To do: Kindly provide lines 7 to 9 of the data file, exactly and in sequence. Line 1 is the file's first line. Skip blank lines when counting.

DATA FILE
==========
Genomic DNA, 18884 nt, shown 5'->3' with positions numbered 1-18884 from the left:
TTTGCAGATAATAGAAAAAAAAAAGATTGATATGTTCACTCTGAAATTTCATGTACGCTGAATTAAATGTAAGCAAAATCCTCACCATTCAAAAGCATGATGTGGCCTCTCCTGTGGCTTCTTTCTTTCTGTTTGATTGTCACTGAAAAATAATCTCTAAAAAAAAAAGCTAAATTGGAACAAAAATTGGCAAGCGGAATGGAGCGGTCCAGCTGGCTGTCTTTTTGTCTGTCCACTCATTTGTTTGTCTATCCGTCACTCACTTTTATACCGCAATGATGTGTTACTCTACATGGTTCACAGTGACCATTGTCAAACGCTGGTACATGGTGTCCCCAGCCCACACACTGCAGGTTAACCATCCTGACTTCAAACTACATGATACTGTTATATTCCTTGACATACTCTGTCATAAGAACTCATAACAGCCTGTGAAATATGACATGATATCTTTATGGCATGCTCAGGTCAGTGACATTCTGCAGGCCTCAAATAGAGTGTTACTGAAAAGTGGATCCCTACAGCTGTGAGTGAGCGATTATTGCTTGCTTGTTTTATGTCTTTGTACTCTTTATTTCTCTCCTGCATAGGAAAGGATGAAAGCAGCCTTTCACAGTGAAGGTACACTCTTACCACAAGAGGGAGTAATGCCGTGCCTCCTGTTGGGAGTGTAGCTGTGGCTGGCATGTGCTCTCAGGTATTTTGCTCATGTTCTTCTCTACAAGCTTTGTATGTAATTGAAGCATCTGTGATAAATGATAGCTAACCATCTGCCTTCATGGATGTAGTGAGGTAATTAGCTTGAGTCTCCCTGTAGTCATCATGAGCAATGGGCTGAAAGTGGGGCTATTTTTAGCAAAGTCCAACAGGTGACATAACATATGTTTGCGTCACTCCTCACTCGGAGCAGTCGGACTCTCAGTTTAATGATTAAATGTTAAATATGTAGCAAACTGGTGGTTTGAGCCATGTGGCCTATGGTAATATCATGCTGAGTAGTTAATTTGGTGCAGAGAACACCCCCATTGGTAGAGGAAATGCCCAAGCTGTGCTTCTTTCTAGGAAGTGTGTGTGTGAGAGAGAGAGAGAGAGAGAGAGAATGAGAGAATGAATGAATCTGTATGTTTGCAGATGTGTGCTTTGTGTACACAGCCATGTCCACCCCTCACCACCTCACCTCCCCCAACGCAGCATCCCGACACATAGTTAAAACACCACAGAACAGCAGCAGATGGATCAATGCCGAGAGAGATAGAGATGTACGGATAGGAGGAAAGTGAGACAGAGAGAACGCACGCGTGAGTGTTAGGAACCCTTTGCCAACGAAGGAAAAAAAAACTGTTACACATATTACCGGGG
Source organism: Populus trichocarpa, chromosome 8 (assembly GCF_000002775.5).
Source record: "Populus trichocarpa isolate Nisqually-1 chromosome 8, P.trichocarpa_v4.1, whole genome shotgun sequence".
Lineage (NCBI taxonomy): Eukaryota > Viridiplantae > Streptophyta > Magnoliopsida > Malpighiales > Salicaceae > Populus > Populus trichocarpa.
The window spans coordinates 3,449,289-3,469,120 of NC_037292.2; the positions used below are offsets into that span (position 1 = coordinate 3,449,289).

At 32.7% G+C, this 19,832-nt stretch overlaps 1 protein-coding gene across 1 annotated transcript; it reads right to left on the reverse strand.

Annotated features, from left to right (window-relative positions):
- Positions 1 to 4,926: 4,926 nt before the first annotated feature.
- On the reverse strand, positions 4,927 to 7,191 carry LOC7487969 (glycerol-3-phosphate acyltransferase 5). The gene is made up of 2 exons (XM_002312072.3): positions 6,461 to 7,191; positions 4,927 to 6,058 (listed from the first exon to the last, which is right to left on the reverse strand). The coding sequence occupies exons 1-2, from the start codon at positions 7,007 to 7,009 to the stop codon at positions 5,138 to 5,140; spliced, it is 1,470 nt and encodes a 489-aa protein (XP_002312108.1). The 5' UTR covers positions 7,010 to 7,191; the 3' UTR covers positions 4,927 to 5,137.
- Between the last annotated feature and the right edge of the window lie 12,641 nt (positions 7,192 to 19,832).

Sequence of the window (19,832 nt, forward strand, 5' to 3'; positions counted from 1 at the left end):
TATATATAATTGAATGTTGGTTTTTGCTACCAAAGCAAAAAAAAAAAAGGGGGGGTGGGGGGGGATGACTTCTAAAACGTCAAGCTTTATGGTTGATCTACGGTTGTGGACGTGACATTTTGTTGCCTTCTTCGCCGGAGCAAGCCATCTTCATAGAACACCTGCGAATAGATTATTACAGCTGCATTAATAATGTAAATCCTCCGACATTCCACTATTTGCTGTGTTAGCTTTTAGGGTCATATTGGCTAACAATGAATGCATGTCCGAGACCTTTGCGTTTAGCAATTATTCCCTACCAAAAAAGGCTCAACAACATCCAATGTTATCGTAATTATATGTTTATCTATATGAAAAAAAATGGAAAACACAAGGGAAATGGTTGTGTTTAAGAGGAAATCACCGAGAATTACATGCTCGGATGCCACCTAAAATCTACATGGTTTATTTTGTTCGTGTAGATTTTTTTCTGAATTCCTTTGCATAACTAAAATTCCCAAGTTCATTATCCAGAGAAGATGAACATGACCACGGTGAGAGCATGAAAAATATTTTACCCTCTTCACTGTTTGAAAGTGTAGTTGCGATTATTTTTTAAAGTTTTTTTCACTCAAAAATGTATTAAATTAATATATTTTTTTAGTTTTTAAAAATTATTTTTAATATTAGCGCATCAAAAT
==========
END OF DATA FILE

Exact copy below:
At 32.7% G+C, this 19,832-nt stretch overlaps 1 protein-coding gene across 1 annotated transcript; it reads right to left on the reverse strand.

Annotated features, from left to right (window-relative positions):
- Positions 1 to 4,926: 4,926 nt before the first annotated feature.